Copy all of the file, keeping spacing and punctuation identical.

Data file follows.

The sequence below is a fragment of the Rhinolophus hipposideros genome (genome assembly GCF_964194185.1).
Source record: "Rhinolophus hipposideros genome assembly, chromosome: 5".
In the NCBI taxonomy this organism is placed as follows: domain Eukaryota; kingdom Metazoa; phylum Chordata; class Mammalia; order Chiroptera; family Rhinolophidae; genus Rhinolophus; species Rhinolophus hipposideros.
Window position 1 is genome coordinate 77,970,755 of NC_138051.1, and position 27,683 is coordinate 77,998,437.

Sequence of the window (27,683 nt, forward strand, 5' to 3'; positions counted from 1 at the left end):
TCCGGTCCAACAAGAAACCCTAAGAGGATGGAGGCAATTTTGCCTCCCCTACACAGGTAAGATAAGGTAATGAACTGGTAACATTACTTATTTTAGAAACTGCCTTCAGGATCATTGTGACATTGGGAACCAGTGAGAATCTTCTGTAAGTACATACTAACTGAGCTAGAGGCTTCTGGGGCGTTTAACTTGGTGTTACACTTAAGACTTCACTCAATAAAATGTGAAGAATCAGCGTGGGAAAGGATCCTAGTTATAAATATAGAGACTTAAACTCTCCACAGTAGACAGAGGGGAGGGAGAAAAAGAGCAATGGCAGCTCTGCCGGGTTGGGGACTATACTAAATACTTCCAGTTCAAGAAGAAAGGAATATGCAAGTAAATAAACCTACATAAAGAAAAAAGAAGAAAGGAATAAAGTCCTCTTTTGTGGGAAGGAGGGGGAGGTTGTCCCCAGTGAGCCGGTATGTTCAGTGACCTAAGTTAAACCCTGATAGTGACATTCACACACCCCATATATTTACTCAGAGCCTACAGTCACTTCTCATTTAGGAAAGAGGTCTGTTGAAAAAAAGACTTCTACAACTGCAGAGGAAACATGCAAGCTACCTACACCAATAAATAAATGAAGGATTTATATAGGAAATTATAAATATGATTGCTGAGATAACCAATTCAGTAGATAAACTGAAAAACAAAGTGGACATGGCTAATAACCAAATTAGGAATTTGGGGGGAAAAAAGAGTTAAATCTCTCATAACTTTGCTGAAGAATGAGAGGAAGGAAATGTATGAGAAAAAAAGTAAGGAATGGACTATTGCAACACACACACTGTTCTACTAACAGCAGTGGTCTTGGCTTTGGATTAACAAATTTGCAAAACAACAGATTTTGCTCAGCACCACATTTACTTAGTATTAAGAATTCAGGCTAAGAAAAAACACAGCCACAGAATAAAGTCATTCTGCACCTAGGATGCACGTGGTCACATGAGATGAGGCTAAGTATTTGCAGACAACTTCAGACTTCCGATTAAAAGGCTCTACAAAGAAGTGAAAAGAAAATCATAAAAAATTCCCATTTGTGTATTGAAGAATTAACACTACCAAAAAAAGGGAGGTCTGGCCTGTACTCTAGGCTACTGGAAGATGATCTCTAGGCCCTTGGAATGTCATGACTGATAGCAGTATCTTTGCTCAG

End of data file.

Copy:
The sequence below is a fragment of the Rhinolophus hipposideros genome (genome assembly GCF_964194185.1).
Source record: "Rhinolophus hipposideros genome assembly, chromosome: 5".
In the NCBI taxonomy this organism is placed as follows: domain Eukaryota; kingdom Metazoa; phylum Chordata; class Mammalia; order Chiroptera; family Rhinolophidae; genus Rhinolophus; species Rhinolophus hipposideros.
Window position 1 is genome coordinate 77,970,755 of NC_138051.1, and position 27,683 is coordinate 77,998,437.

Sequence of the window (27,683 nt, forward strand, 5' to 3'; positions counted from 1 at the left end):
TCCGGTCCAACAAGAAACCCTAAGAGGATGGAGGCAATTTTGCCTCCCCTACACAGGTAAGATAAGGTAATGAACTGGTAACATTACTTATTTTAGAAACTGCCTTCAGGATCATTGTGACATTGGGAACCAGTGAGAATCTTCTGTAAGTACATACTAACTGAGCTAGAGGCTTCTGGGGCGTTTAACTTGGTGTTACACTTAAGACTTCACTCAATAAAATGTGAAGAATCAGCGTGGGAAAGGATCCTAGTTATAAATATAGAGACTTAAACTCTCCACAGTAGACAGAGGGGAGGGAGAAAAAGAGCAATGGCAGCTCTGCCGGGTTGGGGACTATACTAAATACTTCCAGTTCAAGAAGAAAGGAATATGCAAGTAAATAAACCTACATAAAGAAAAAAGAAGAAAGGAATAAAGTCCTCTTTTGTGGGAAGGAGGGGGAGGTTGTCCCCAGTGAGCCGGTATGTTCAGTGACCTAAGTTAAACCCTGATAGTGACATTCACACACCCCATATATTTACTCAGAGCCTACAGTCACTTCTCATTTAGGAAAGAGGTCTGTTGAAAAAAAGACTTCTACAACTGCAGAGGAAACATGCAAGCTACCTACACCAATAAATAAATGAAGGATTTATATAGGAAATTATAAATATGATTGCTGAGATAACCAATTCAGTAGATAAACTGAAAAACAAAGTGGACATGGCTAATAACCAAATTAGGAATTTGGGGGGAAAAAAGAGTTAAATCTCTCATAACTTTGCTGAAGAATGAGAGGAAGGAAATGTATGAGAAAAAAAGTAAGGAATGGACTATTGCAACACACACACTGTTCTACTAACAGCAGTGGTCTTGGCTTTGGATTAACAAATTTGCAAAACAACAGATTTTGCTCAGCACCACATTTACTTAGTATTAAGAATTCAGGCTAAGAAAAAACACAGCCACAGAATAAAGTCATTCTGCACCTAGGATGCACGTGGTCACATGAGATGAGGCTAAGTATTTGCAGACAACTTCAGACTTCCGATTAAAAGGCTCTACAAAGAAGTGAAAAGAAAATCATAAAAAATTCCCATTTGTGTATTGAAGAATTAACACTACCAAAAAAAGGGAGGTCTGGCCTGTACTCTAGGCTACTGGAAGATGATCTCTAGGCCCTTGGAATGTCATGACTGATAGCAGTATCTTTGCTCAG